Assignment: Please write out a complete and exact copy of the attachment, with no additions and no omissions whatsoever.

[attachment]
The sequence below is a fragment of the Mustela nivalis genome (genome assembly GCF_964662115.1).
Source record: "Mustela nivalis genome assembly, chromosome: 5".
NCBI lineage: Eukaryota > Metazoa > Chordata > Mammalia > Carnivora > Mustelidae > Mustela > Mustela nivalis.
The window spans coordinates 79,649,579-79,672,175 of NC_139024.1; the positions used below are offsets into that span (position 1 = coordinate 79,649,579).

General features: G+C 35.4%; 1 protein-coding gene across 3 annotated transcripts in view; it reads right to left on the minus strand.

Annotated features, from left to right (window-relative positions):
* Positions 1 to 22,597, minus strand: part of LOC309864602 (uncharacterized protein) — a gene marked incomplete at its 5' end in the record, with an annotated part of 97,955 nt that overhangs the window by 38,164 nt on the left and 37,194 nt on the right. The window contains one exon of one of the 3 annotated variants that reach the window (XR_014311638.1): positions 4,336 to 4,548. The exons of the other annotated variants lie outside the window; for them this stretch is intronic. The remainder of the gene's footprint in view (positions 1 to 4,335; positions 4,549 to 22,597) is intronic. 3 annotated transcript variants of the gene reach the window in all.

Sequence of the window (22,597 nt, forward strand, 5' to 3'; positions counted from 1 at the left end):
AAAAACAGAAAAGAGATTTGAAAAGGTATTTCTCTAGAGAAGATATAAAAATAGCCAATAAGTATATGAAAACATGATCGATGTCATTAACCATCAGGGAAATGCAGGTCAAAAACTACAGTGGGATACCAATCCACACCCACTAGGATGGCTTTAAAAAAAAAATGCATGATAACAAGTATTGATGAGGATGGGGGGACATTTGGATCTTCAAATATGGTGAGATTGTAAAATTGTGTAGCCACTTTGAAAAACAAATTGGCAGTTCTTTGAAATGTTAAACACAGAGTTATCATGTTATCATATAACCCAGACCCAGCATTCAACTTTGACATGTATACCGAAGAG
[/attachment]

The sequence below is a fragment of the Mustela nivalis genome (genome assembly GCF_964662115.1).
Source record: "Mustela nivalis genome assembly, chromosome: 5".
NCBI lineage: Eukaryota > Metazoa > Chordata > Mammalia > Carnivora > Mustelidae > Mustela > Mustela nivalis.
The window spans coordinates 79,649,579-79,672,175 of NC_139024.1; the positions used below are offsets into that span (position 1 = coordinate 79,649,579).

General features: G+C 35.4%; 1 protein-coding gene across 3 annotated transcripts in view; it reads right to left on the minus strand.

Annotated features, from left to right (window-relative positions):
* Positions 1 to 22,597, minus strand: part of LOC309864602 (uncharacterized protein) — a gene marked incomplete at its 5' end in the record, with an annotated part of 97,955 nt that overhangs the window by 38,164 nt on the left and 37,194 nt on the right. The window contains one exon of one of the 3 annotated variants that reach the window (XR_014311638.1): positions 4,336 to 4,548. The exons of the other annotated variants lie outside the window; for them this stretch is intronic. The remainder of the gene's footprint in view (positions 1 to 4,335; positions 4,549 to 22,597) is intronic. 3 annotated transcript variants of the gene reach the window in all.

Sequence of the window (22,597 nt, forward strand, 5' to 3'; positions counted from 1 at the left end):
AAAAACAGAAAAGAGATTTGAAAAGGTATTTCTCTAGAGAAGATATAAAAATAGCCAATAAGTATATGAAAACATGATCGATGTCATTAACCATCAGGGAAATGCAGGTCAAAAACTACAGTGGGATACCAATCCACACCCACTAGGATGGCTTTAAAAAAAAAATGCATGATAACAAGTATTGATGAGGATGGGGGGACATTTGGATCTTCAAATATGGTGAGATTGTAAAATTGTGTAGCCACTTTGAAAAACAAATTGGCAGTTCTTTGAAATGTTAAACACAGAGTTATCATGTTATCATATAACCCAGACCCAGCATTCAACTTTGACATGTATACCGAAGAG